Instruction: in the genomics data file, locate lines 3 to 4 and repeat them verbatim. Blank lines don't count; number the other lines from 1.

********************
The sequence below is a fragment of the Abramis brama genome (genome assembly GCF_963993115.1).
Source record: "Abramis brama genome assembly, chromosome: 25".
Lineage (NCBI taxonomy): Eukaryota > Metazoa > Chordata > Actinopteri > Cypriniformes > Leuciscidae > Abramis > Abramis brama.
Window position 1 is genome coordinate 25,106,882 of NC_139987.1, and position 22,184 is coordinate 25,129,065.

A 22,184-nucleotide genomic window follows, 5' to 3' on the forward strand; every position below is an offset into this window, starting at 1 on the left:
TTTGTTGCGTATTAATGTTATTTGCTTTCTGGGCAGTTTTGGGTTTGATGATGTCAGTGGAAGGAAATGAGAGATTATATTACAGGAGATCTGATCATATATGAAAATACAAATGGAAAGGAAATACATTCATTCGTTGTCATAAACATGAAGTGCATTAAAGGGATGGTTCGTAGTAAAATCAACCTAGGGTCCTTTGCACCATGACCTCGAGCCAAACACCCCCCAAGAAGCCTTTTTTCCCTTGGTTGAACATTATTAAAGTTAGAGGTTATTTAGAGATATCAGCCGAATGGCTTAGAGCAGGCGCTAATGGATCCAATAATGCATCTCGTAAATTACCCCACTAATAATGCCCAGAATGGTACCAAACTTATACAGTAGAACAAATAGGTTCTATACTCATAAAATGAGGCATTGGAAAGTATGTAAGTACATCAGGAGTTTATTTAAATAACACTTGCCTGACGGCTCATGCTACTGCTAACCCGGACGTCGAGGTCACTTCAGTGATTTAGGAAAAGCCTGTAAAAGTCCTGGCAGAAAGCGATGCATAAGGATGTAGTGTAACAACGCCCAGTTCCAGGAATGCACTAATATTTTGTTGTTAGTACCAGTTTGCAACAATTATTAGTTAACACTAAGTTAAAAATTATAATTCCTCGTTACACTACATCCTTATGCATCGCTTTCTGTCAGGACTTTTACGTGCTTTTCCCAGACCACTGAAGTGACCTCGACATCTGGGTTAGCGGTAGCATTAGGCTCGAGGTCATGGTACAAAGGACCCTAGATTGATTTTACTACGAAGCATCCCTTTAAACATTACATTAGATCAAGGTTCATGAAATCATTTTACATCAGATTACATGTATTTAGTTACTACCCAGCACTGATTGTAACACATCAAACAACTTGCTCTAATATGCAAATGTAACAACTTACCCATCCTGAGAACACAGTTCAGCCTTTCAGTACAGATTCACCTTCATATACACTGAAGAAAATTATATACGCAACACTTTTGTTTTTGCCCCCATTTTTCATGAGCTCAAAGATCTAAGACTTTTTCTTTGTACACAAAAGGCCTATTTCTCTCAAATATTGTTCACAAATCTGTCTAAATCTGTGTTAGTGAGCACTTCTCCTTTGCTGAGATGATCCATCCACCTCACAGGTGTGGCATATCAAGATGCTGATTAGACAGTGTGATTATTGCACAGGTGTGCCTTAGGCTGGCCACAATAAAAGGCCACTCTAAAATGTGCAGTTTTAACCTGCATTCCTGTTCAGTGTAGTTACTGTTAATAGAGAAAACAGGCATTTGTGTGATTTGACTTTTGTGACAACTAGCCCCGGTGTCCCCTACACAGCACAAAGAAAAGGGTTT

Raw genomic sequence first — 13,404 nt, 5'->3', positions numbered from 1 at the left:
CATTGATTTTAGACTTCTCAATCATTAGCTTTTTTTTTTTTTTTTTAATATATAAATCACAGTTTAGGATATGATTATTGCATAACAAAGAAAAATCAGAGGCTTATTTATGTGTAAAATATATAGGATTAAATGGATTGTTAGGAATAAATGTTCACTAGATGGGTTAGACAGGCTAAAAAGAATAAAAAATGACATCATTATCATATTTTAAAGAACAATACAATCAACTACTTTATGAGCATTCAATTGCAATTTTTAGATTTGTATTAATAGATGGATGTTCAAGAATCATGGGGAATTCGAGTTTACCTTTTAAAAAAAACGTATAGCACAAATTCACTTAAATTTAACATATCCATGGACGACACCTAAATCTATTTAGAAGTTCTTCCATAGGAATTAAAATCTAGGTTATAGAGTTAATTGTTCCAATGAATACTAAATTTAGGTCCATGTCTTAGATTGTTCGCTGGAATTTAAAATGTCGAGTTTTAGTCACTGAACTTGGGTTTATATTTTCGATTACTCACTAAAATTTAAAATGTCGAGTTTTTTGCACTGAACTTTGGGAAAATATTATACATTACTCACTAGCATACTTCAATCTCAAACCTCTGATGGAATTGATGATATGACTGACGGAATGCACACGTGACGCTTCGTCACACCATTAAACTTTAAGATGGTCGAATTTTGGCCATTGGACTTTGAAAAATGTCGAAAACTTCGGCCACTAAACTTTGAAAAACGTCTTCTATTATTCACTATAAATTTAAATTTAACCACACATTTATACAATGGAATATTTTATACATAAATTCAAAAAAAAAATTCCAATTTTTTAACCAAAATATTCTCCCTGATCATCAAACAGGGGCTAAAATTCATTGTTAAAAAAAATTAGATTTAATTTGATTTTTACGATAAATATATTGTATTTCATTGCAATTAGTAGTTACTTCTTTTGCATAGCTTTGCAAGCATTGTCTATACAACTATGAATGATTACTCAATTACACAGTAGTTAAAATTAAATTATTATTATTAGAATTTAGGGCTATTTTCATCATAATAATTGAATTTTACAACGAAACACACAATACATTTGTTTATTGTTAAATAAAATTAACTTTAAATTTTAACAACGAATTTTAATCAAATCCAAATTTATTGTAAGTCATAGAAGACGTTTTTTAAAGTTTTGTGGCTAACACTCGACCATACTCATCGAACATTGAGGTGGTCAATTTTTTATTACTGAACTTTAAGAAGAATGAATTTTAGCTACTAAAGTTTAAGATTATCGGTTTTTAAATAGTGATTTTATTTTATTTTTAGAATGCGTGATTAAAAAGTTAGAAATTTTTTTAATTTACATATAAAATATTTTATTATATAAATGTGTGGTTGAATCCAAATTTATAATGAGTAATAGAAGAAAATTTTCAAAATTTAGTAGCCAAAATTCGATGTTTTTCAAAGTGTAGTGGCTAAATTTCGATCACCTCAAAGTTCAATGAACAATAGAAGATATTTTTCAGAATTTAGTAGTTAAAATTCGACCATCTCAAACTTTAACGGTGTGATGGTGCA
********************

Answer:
Lineage (NCBI taxonomy): Eukaryota > Metazoa > Chordata > Actinopteri > Cypriniformes > Leuciscidae > Abramis > Abramis brama.
Window position 1 is genome coordinate 25,106,882 of NC_139987.1, and position 22,184 is coordinate 25,129,065.